Gross Domestic Product (GDP) edged up 0.1% in May. Annualized output was $1,231 billion, still below the pre-crisis peak of $1,241 billion in July 2008 but well above the trough of $1,186 billion in May 2009.
American GDP figures released this morning indicate an annual growth rate of 2.4% in the second quarter (April – June). Over April and May, Canadian GDP grew at an annual rate of just 0.6%. Without dramatically stronger Canadian growth in June, we will have underperformed the US in the second quarter.
Canadaâ€™s relatively flat total GDP masked significant changes in output between industries. The service sector contracted. An especially large drop in wholesale trade, a link between production and buyers, may confirm that the recovery is losing momentum.
The next steepest drop was in construction, likely reflecting a slowdown in the housing market without any meaningful pick up in non-residential business investment. Manufacturing was basically flat overall, with an increase in non-durable goods slightly outweighing a decrease in durable goods.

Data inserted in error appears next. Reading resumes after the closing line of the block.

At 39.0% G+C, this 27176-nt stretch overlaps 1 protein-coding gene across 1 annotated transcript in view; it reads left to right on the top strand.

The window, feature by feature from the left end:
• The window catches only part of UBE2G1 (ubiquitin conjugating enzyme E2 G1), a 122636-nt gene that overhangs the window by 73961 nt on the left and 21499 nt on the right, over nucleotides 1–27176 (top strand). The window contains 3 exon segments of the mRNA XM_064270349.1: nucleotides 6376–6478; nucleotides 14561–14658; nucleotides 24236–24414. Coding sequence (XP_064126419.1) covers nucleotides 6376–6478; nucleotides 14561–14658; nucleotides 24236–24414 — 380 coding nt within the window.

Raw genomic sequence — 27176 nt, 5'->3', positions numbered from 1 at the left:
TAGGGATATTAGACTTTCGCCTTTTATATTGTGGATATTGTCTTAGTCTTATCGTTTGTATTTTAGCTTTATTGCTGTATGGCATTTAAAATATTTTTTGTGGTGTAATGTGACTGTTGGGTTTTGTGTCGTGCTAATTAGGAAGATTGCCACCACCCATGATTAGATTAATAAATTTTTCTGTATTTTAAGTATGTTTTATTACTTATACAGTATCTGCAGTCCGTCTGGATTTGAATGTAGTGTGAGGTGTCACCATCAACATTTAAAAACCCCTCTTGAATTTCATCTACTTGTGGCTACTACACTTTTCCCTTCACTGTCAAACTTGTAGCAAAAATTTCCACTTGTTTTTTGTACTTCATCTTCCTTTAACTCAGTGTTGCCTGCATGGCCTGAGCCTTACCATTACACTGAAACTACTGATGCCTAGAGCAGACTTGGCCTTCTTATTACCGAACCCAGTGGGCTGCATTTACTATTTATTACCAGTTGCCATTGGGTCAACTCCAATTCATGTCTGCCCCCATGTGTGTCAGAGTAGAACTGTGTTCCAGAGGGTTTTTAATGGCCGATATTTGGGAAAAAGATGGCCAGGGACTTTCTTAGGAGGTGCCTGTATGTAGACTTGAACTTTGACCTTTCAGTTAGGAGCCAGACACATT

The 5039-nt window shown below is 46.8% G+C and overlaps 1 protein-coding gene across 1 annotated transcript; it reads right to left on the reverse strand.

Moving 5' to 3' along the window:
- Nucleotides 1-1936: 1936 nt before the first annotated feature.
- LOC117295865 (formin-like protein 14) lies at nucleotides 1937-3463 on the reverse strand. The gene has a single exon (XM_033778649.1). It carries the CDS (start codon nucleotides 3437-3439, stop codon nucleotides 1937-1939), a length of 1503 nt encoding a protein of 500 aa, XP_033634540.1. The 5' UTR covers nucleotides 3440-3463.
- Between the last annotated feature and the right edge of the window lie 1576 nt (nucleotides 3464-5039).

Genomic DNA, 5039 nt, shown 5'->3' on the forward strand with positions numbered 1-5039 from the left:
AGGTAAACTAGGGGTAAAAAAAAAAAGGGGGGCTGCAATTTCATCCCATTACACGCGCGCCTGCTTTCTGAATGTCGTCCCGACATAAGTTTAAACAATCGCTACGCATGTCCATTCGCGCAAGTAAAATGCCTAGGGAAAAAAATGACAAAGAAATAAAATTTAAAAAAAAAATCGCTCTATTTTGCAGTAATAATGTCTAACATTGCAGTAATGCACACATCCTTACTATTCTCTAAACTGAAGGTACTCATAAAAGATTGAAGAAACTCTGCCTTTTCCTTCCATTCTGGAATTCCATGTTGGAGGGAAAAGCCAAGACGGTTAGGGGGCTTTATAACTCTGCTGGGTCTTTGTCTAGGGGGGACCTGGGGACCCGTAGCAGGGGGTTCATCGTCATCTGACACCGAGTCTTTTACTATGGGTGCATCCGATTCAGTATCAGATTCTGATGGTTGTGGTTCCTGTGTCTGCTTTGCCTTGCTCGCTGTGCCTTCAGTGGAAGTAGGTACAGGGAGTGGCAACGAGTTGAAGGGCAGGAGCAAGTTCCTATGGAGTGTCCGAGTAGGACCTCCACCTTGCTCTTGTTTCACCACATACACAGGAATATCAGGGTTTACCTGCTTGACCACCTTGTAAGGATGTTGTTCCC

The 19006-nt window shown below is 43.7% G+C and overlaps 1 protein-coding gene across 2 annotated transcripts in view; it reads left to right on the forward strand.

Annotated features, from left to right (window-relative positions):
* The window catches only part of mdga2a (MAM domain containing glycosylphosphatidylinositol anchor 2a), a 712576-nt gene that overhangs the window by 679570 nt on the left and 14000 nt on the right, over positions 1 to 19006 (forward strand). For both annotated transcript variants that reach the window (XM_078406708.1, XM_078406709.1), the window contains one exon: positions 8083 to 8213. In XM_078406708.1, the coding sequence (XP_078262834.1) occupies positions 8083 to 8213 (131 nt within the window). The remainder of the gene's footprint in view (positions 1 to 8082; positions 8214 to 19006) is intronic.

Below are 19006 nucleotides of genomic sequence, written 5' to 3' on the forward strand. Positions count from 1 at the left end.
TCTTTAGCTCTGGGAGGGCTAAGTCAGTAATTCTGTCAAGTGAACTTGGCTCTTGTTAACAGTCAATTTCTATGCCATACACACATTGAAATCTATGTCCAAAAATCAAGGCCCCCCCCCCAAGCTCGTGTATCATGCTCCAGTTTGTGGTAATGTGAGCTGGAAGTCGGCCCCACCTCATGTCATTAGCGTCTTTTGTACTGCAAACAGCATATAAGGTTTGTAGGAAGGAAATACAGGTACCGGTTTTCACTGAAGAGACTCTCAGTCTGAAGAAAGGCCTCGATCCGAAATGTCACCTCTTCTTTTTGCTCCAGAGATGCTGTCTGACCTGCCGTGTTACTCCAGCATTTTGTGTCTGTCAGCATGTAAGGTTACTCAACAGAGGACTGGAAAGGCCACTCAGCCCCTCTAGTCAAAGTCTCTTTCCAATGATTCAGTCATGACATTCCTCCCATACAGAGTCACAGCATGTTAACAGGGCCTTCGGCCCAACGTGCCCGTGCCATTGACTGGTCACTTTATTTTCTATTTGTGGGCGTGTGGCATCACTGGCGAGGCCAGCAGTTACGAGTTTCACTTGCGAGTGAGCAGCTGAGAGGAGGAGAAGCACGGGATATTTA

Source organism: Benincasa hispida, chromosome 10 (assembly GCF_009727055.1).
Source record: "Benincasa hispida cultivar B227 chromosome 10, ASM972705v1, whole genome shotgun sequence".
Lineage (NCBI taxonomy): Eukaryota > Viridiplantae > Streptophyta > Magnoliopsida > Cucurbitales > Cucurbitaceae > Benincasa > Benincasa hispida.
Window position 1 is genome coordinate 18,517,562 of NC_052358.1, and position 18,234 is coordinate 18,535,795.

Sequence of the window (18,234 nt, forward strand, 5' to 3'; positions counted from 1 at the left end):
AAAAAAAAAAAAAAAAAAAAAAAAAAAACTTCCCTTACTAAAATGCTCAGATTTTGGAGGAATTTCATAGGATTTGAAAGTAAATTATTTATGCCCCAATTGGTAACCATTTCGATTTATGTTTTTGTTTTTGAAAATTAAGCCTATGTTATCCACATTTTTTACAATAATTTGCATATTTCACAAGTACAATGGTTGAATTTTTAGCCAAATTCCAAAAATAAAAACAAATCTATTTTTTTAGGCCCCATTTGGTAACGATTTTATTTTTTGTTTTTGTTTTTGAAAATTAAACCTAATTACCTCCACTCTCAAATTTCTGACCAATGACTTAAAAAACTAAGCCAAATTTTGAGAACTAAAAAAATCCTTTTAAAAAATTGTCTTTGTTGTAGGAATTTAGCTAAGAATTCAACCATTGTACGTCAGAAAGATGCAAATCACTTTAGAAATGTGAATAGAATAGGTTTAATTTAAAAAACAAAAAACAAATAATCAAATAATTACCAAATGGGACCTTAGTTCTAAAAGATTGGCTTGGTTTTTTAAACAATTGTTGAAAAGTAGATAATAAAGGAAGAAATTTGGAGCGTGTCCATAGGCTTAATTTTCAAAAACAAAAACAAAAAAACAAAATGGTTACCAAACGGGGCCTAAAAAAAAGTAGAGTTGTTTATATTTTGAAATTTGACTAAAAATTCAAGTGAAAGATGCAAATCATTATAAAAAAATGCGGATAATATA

The only real growth sector was commodity production. Mining, oil and gas expanded by 3.4% in May. That figure would be quite respectable as an annual growth rate, but is incredible as a monthly growth rate. Meanwhile, forestry and logging expanded by an eye-popping 7.7%.
The staples thesis posits that Canadian economic development is driven by the extraction and export of staple commodities. Certainly, staples drove Canadian growth in May, offsetting declines in most of the rest of the economy.
Importantly, GDP figures only measure changes in the volume of output. Canadaâ€™s staples recovery is even more dramatic if one multiplies those volumes by the rebound in commodity prices since last year.